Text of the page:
The Yankees are about to begin their 3rd game in unchartered territory. They haven’t played a post season in 31 years when Mariano Rivera wasn’t seated in the bullpen. When you become comfortable, it puts you at ease and becomes almost second nature; that’s what Mariano Rivera has been for the better part of nearly two decades worth of October baseball, comforting to the minds of Yankee fans knowing their pitchers only needed to record at most 21 outs, before the game was essentially over.

     That sense of comfort was ripped away in a heartbeat on the warning track in Kansas City on May 3rd when Rivera tore his ACL, ending his season. Before the collective tears of millions of Yankee fans could even dry, his replacement David Robertson was also placed on the disabled list. These events forced the Yankees to turn to their 7th inning reliever, Rafael Soriano to handle the closing duties.

     The transition wasn’t easy at first, change often never is. Fast forward five months and Yankee fans have embraced Rafael Soriano and his unusual routine of immediately pulling his shirt out from his uniform pants when finishing a game. That tendency has become sort of a pseudo rallying cry for Yankee fans after Soriano records a save; “time to un-tuck, the Yankees win” or #untuck for those of you from the world of twitter.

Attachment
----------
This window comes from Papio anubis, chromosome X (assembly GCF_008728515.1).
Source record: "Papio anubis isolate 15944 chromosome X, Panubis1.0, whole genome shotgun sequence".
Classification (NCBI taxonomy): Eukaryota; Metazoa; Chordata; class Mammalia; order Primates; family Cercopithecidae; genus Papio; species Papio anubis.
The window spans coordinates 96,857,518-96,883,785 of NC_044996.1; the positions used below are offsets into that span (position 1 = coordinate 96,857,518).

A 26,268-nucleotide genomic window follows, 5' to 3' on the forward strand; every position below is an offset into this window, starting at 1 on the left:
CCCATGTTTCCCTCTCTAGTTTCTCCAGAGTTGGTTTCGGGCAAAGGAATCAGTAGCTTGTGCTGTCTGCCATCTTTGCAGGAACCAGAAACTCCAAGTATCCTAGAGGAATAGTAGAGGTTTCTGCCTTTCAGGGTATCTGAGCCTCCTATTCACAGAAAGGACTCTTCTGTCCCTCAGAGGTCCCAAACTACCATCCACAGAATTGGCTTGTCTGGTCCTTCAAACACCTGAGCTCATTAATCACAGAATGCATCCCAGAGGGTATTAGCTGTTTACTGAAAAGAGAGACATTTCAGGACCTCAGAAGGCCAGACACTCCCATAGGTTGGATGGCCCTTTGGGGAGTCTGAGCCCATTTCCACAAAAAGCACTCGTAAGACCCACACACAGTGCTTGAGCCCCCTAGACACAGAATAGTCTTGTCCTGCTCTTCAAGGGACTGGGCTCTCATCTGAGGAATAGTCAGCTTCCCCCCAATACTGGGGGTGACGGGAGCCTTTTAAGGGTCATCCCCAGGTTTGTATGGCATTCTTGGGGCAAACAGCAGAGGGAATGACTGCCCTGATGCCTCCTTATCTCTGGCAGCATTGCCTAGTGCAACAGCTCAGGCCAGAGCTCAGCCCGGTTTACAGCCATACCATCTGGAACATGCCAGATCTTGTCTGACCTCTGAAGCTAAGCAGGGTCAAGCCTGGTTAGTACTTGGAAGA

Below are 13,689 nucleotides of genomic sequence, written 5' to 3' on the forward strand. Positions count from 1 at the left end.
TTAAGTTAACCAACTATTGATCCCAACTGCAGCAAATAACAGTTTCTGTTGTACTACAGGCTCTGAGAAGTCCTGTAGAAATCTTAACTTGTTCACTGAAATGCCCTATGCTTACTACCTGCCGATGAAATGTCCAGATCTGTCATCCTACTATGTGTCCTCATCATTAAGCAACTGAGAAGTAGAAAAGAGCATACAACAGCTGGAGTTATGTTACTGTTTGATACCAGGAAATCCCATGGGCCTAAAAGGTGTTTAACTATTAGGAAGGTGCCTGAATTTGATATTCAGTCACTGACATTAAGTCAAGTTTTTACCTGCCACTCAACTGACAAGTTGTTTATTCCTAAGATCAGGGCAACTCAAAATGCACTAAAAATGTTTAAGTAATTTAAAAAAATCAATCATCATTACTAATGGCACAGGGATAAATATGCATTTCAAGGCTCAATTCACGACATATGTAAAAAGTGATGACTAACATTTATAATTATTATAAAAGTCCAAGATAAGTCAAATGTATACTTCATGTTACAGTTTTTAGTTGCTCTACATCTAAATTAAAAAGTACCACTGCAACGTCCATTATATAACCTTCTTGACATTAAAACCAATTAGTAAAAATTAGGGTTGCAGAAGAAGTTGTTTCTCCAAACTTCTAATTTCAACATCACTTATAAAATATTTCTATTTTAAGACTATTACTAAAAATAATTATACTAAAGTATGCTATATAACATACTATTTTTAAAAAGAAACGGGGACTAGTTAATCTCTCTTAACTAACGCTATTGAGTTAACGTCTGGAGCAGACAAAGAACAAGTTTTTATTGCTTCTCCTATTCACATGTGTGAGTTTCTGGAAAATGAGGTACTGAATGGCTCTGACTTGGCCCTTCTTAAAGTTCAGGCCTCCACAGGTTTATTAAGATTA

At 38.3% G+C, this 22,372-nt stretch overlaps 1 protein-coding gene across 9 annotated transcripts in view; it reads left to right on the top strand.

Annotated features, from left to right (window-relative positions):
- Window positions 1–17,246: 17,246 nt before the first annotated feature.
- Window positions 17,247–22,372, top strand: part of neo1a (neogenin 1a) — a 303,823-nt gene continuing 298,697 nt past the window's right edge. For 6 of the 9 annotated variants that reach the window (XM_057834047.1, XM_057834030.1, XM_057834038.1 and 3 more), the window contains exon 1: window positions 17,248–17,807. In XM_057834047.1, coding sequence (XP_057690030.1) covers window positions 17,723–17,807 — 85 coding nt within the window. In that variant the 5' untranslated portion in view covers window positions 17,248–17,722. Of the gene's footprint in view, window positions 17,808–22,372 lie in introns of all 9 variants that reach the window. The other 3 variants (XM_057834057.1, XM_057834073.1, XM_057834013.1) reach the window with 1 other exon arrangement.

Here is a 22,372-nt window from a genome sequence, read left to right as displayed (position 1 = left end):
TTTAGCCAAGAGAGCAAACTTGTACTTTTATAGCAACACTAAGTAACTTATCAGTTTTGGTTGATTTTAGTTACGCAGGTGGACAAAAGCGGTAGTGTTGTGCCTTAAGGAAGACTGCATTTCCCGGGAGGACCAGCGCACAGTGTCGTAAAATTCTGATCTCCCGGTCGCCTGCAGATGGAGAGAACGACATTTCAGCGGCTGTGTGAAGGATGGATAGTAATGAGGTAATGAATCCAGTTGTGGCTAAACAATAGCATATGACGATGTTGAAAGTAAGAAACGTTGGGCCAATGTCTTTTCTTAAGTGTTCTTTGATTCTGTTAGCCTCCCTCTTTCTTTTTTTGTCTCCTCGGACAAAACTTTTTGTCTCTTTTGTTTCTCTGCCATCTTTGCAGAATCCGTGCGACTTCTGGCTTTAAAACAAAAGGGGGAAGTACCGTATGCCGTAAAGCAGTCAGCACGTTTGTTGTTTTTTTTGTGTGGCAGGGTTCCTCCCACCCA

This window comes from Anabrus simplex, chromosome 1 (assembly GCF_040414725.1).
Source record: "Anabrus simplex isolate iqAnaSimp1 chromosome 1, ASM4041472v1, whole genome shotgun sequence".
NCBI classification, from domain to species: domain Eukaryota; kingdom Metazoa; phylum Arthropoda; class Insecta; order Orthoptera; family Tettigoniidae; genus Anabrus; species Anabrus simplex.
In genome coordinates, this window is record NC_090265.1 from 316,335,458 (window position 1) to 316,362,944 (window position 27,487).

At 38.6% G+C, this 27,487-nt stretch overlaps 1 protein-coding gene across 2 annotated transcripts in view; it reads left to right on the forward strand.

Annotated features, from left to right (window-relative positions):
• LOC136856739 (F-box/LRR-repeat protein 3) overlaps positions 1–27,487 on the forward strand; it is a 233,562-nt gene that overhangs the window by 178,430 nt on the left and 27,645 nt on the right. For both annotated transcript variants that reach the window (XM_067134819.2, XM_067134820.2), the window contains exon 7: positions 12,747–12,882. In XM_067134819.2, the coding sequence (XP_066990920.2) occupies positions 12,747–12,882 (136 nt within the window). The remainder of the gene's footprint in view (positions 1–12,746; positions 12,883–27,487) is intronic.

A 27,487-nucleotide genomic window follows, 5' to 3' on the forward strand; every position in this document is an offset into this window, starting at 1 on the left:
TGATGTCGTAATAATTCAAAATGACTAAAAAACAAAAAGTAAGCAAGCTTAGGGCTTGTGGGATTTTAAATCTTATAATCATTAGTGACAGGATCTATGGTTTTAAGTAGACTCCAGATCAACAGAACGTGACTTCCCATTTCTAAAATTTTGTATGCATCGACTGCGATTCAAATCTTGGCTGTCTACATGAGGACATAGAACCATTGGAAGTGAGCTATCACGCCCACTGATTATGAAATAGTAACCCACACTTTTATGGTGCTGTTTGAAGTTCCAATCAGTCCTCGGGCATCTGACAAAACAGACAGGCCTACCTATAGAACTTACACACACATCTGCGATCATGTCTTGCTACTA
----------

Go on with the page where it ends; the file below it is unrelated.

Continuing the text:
So, did Rafael Soriano really replace Mariano Rivera over the last 5 months of the regular season? The initial gut reaction for many would be “no, no, no, NO!” Wrong, dead wrong. You, me, the drunk in section 237, all wrong. Rafael Soriano did replace Mariano Rivera and did a better job than anybody would have ever imagined.

     In only 5 months as the closer, Soriano rattled off an extraordinary season for a guy who had absolutely no expectations coming into this season and missed most of last year with injury: